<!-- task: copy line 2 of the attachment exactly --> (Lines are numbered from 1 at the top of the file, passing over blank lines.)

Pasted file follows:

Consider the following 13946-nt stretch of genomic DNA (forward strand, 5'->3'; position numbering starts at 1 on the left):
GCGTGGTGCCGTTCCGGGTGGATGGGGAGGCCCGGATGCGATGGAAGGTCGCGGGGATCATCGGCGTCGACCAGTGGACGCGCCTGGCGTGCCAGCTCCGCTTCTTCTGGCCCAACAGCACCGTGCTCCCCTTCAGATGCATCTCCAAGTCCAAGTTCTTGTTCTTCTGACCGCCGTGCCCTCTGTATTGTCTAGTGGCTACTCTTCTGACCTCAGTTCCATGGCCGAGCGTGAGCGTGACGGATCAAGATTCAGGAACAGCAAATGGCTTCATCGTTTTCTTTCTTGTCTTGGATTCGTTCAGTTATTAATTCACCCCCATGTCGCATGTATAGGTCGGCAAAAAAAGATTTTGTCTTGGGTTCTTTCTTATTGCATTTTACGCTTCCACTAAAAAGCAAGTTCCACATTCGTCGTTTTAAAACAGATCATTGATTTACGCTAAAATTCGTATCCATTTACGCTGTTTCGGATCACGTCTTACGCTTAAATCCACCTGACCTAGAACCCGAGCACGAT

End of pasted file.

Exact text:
GCGTGGTGCCGTTCCGGGTGGATGGGGAGGCCCGGATGCGATGGAAGGTCGCGGGGATCATCGGCGTCGACCAGTGGACGCGCCTGGCGTGCCAGCTCCGCTTCTTCTGGCCCAACAGCACCGTGCTCCCCTTCAGATGCATCTCCAAGTCCAAGTTCTTGTTCTTCTGACCGCCGTGCCCTCTGTATTGTCTAGTGGCTACTCTTCTGACCTCAGTTCCATGGCCGAGCGTGAGCGTGACGGATCAAGATTCAGGAACAGCAAATGGCTTCATCGTTTTCTTTCTTGTCTTGGATTCGTTCAGTTATTAATTCACCCCCATGTCGCATGTATAGGTCGGCAAAAAAAGATTTTGTCTTGGGTTCTTTCTTATTGCATTTTACGCTTCCACTAAAAAGCAAGTTCCACATTCGTCGTTTTAAAACAGATCATTGATTTACGCTAAAATTCGTATCCATTTACGCTGTTTCGGATCACGTCTTACGCTTAAATCCACCTGACCTAGAACCCGAGCACGAT